It’s that time of year again – backpacks and school supplies are purchased, and morning rushes onto buses or into carpools reign chaotic during the week. Often, as the year gets busier, we find it hard to keep on track with healthy eating. The last thing we want to do after driving the kids all over town after school or battling over homework is to spend extra time cooking a healthy dinner from scratch. Never mind planning a healthy lunchbox for the next day! We know where you’re coming from, and we want to help.
October is also Farm to School month, so we’ll be sharing tips on ways to incorporate farmer’s market outings with the healthy foods you and your kids are eating at home!
Join us on your own, as a team, or with your school/company/friends/family for this monthlong challenge celebrating the fall abundance!
Even though wild turnips are found all over Asia and Europe, we don’t know for sure where they originated. We do know that its presence in our Roasted Vegetables with Gremolata recipe is quite tasty. How do you like them?
Thought by ancient Egyptians circa 2000 BC to ensure immortality, the pharaohs ordered that no commoner could touch these edible fungi. However, despite its status as a non-veggie, we encourage you to work these low-cal, nutrient-dense treats into your cooking routine to boost your immune system. Have you ever scavenged for wild mushrooms?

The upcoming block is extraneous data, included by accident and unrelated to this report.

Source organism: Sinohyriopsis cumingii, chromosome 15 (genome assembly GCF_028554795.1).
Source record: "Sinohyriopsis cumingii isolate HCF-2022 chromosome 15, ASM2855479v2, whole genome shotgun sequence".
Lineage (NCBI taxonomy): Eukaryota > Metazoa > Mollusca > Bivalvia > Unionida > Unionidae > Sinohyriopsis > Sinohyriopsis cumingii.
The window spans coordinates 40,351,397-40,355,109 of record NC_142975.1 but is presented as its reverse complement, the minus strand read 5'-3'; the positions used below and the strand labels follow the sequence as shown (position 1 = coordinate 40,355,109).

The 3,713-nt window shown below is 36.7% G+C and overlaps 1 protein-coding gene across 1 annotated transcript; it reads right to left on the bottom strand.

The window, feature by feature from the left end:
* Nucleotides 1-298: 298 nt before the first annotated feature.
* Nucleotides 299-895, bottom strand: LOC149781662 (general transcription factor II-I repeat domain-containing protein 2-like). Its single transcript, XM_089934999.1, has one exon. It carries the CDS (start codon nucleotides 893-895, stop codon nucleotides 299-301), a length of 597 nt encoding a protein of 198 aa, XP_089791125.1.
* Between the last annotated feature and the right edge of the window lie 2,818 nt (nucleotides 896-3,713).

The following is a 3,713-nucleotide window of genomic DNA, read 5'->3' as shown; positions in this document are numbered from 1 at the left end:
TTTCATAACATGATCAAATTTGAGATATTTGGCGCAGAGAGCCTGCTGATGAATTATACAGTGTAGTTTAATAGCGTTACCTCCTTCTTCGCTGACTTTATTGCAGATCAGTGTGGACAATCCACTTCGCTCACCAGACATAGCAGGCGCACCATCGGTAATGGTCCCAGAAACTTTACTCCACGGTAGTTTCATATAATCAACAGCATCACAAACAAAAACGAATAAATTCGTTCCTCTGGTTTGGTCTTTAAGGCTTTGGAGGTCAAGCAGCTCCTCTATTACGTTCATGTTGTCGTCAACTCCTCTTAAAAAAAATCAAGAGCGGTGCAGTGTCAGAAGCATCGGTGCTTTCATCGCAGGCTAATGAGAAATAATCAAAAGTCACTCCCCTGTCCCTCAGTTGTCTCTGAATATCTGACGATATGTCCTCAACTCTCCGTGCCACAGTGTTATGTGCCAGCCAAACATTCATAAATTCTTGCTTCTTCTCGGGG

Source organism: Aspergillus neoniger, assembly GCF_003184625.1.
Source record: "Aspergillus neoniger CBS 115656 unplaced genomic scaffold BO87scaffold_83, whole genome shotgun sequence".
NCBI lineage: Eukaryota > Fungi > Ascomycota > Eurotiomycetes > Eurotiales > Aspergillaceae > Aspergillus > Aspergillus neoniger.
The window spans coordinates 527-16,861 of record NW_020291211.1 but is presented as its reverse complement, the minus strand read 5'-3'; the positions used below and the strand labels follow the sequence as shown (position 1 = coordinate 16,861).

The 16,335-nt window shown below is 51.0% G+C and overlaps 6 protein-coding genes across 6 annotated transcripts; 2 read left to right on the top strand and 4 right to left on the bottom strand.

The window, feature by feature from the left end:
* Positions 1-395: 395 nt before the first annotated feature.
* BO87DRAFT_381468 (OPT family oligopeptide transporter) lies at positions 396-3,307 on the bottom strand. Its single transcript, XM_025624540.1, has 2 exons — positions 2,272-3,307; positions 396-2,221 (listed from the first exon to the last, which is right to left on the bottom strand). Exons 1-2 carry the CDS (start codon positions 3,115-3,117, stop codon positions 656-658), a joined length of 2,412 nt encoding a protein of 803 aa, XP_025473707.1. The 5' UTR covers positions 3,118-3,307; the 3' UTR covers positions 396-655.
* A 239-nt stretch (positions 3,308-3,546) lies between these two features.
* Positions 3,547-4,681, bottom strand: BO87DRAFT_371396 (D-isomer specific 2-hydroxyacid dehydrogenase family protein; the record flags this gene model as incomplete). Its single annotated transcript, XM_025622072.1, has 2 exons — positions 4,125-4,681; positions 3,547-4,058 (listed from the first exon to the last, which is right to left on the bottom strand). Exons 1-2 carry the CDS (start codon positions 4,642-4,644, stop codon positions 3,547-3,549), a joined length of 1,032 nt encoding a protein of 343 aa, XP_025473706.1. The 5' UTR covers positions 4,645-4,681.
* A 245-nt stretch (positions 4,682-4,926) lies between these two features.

The ancestors to today’s carrots grew wild in Afghanistan, and were originally cultivated for their aromatic seeds and leaves. The root was first used in the 1st century, and by the 12th century Arabs were cultivating red and yellow varieties. Now you can find carrots in myriad colors, such as these. How do you nibble this “rabbit food”?
Last day of #VegOut2020! Carrot is a root vegetable. It is an EXCELLENT source of Vitamin A, which is important for the health of our vision, bones, teeth and skin. We usually think of carrots as orange, but they can also be purple, red, white, and yellow! @SpringISD #Carrots
Broccoli is high in many nutrients, including fiber, vitamin C, vitamin K, iron, and potassium. It also contains more protein than most other https://t.co/RS2e6iJMtV is widely popular and is often boiled or steamed, but may be eaten raw. @SpringISD #VegOut2020 #Broccoli
We are in the final stretch for #vegout2020 and our #hopefarmshtx chicken crew is keeping up! How have you managed? Share your favorite veg discovery with us. What new veg did you try that’s a keeper? https://t.co/HpsDhoKaZK